Bishop Tobin Critical of Mayor Giuliani
In the Rhode Island Catholic (until recently, the Providence Visitor), Bishop Thomas Tobin of the Diocese of Providence offers a stinging criticism of Republican Presidential Candidate Rudolph Giuliani (h/t RI Future). The Bishop makes a general moral argument against taking the “personally opposed but publicly in favor” position that Mayor Giuiliani has taken with regards to abortion rights…
Rudy’s public proclamations on abortion are pathetic and confusing. Even worse, they’re hypocritical.…as well as reminding Catholic politicians that their status as public figures confers them no special right to ignore Church teachings on this, or any, issue. In fact, it’s just the opposite…
Now, this is what we get from Rudy as he attempted to explain his ambiguous position on abortion in a speech at Houston Baptist College earlier this month: “Here are the two strong beliefs that I have, here are the two pillars of my thinking . . . One is, I believe abortion is wrong. I think it is morally wrong . . . The second pillar that guides my thinking . . . where [people of good faith] come to different conclusions about this, about something so very, very personal, I believe you have to respect their viewpoint. You give them a level of choice here . . . I’ve always believed both of these things”….
Rudy’s explanation is a classic expression of the position on abortion we’ve heard from weak-kneed politicians so frequently in recent years:
“I’m personally opposed to but don’t want to impose my views on other people.” The incongruity of that position has been exposed many times now. As I’ve asked previously, would we let any politician get away with the same pathetic cop-out on other issues: “I’m personally opposed to . . . racial discrimination, sexual abuse, prostitution, drug abuse, polygamy, incest . . . but don’t want to impose my beliefs on others?”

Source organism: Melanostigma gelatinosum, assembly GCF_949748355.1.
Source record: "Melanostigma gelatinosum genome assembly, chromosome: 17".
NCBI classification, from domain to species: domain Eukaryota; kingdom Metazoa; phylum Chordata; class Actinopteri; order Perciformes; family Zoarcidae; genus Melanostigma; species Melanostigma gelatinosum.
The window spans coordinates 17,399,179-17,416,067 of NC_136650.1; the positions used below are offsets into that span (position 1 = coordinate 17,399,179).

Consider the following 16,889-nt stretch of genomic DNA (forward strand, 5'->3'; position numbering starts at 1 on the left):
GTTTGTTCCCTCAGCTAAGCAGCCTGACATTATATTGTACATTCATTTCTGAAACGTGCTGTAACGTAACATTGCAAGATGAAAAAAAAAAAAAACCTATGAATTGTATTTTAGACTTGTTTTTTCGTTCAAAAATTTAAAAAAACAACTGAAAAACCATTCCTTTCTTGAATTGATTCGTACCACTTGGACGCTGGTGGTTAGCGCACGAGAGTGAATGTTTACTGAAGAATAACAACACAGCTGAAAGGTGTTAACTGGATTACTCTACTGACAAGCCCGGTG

Why is it that when I hear someone explaining this position, I think of the sad figure of Pontius Pilate in the Gospels, who personally found no guilt in Jesus, but for fear of the crowd, washed his hands of the whole affair and handed Jesus over to be crucified. I can just hear Pilate saying, “You know, I’m personally opposed to crucifixion but I don’t want to impose my belief on others.”
Okay, let’s ask Mayor Giuliani to think about his position for a minute.
Hey Rudy, you say that you believe abortion is morally wrong. Why do you say that, Rudy; why do you believe that abortion is wrong? Is abortion the killing of an innocent child? Is it an offense against human dignity? Is it a cruel and violent act? Does it harm the woman who has the abortion? And if your answer to any of these questions is yes, Rudy, why would you permit people to . . . kill an innocent child, offend human dignity, commit a cruel and violent act or do harm to the mother? This is in the name of choice? Huh?
Rudy’s preposterous position is compounded by the fact that he professes to be a Catholic. As Catholics, we are called, indeed required, to be pro-life, to cherish and protect human life as a precious gift of God from the moment of conception until the time of natural death. As a leader, as a public official, Rudy Giuliani has a special obligation in that regard.
In The Gospel of Life, Pope John Paul made the obligation to defend human life very explicit:
“This task is the particular responsibility of civil leaders . . . No one can ever renounce this responsibility, especially when he or she has a legislative or decision-making mandate.”
And more recently, the Bishops of the United States wrote: “If a Catholic in his or her personal or professional life were knowingly and obstinately to repudiate [the Church’s] definitive teaching on moral issues, he or she would seriously diminish his or her communion with the Church.” (Happy Are Those Who Are Called to His Supper, p. 11)